Crowds had converged on two streets recently named Black Lives Matter Plaza by the mayor of Washington.
Several hundred Joe Biden supporters rallied near the White House Tuesday, but by nightfall a festive atmosphere was giving way to nervous tension as people fixed their attention on giant screens showing disappointing early results.
Photos: Several hundred people have gathered in #BlackLivesMatterPlaza, just one block from the #WhiteHouse, holding signs and chanting about democracy.#USelection2020 live results: https://t.co/sIFGxY9mdG#Result2020 #Election2020 #ElectionResults2020 #ElectionNight pic.twitter.com/jHLvABvnno
— Khaleej Times (@khaleejtimes) November 4, 2020
As the battleground state of Florida looked increasingly certain to go to President Donald Trump, Democratic party voters in the overwhelmingly blue capital Washington put on brave faces and said they were preparing to dig in for a long haul.
“We wanted to come out to support Joe Biden and Kamala Harris, hoping for a celebration,” said Tammi Girgenti, a 51-year-old retired government official, adding: “I’m a little disappointed with Florida, that’s my home state.”
— Reuters (@Reuters) November 4, 2020
“I’m feeling okay, a little bit nervous and a little apprehensive, but I think Biden can squeeze it out by the end of the night or tomorrow or the next day,” she laughed.
Trump was also leading in several other key battleground states including Pennsylvania.
Jake, a 22-year-old undergraduate student who came with a group of friends, summed up their mood: “We’re not feeling too good, but I know that the mail-in the early voting was always going to be kind of later, and so I went in tonight bracing for an early Trump lead, but I think that Biden can still pull it off.”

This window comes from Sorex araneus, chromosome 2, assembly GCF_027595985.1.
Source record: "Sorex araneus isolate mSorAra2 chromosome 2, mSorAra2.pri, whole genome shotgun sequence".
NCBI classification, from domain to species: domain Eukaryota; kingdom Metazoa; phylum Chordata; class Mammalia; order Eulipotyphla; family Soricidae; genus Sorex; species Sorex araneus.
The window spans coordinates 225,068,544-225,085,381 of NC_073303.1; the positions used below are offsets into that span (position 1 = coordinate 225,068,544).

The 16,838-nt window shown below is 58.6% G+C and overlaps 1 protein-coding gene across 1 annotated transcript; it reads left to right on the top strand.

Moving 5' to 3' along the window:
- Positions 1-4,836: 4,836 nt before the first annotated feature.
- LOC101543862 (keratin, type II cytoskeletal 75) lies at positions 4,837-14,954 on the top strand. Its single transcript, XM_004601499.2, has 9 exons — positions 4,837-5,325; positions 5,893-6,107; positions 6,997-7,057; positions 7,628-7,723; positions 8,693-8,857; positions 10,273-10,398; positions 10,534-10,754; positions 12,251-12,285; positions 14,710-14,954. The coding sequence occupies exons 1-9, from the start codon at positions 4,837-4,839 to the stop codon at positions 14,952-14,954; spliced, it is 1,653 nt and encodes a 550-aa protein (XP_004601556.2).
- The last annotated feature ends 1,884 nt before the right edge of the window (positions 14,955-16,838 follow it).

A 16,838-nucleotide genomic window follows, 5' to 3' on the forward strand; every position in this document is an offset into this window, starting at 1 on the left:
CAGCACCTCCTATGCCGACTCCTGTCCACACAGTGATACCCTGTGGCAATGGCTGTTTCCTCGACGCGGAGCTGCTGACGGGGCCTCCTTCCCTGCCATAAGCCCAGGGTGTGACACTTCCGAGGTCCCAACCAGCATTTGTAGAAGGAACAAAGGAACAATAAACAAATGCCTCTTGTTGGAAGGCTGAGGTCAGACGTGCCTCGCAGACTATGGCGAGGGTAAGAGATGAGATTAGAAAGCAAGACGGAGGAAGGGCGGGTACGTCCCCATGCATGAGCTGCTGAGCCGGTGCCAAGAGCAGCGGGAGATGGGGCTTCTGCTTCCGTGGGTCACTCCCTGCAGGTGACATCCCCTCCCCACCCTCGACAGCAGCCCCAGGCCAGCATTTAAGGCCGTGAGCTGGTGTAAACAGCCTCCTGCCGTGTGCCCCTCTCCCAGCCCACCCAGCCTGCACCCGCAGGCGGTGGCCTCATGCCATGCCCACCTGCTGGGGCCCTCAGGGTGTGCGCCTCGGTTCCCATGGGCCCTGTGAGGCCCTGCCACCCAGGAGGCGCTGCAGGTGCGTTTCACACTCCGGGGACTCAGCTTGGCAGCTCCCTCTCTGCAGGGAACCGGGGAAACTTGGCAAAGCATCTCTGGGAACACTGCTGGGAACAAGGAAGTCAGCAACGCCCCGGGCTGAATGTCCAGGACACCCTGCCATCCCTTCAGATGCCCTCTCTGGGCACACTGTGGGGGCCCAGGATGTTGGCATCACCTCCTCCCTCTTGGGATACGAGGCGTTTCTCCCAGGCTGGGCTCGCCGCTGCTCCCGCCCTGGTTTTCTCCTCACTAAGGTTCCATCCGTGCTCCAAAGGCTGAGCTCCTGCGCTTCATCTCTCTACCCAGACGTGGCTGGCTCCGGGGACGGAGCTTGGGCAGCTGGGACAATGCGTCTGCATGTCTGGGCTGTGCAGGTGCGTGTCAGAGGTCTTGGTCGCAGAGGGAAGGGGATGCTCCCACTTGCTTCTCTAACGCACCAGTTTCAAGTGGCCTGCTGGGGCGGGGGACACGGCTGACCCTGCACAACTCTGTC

Starting from the afternoon, crowds had converged on two streets recently named Black Lives Matter (BLM) Plaza by the mayor of Washington, which was the focal point of opposition to Trump during racial justice protests over summer.
Others filled a nearby park, McPherson Square, after the traditional area for such gatherings, Lafayette Square, was shut off by a perimeter fence that went up some weeks ago.
A new, unscalable barricade has also gone up inside the perimeter, and dozens of police watched on.
There were no signs of tension between the police and the crowd, who were almost all anti-Trump. Supporters of the president were a rare sight, but when one appeared and expressed their views, they were quickly swarmed by Biden followers who wanted to debate them.
A brief scuffle broke out at one point, though it was unclear who it was between. The fight broke up when a smoke bomb was thrown — apparently not by police, who had already left the area.
Some had traveled from far and wide to be in Washington for the historic occasion.
Ruby Estoy, 40, and her friend Concetta Leanza, 34, together with Leanza’s terrier Hercules came from Florida on Sunday.
“We came here just to feel the energy and to be here, and to really make sure that our voices get heard,” said Estoy.
The pair, who both work in the financial sector, said they voted early for Biden.
“Vote him out!” stressed Estoy.
Another pair of friends, Susan Ryan and Lauren Sanders, both writers from New York, said that while they were hoping to celebrate, “we also are not going to leave the streets, until we know that Donald Trump is going to agree to go peacefully,” said Sanders, 55.
First time voter Greta Jones, from Maryland, was bopping along to a go-go band set up in a truck on the street.
“I’m here to show a united front, I voted for Biden and Harris,” said 20-year-old grocery store worker.
Asked how she was feeling about the final result, Jones said: “Honestly I’m scared because either way it’s going to be a civil war, and I’m not mentally prepared for that.”
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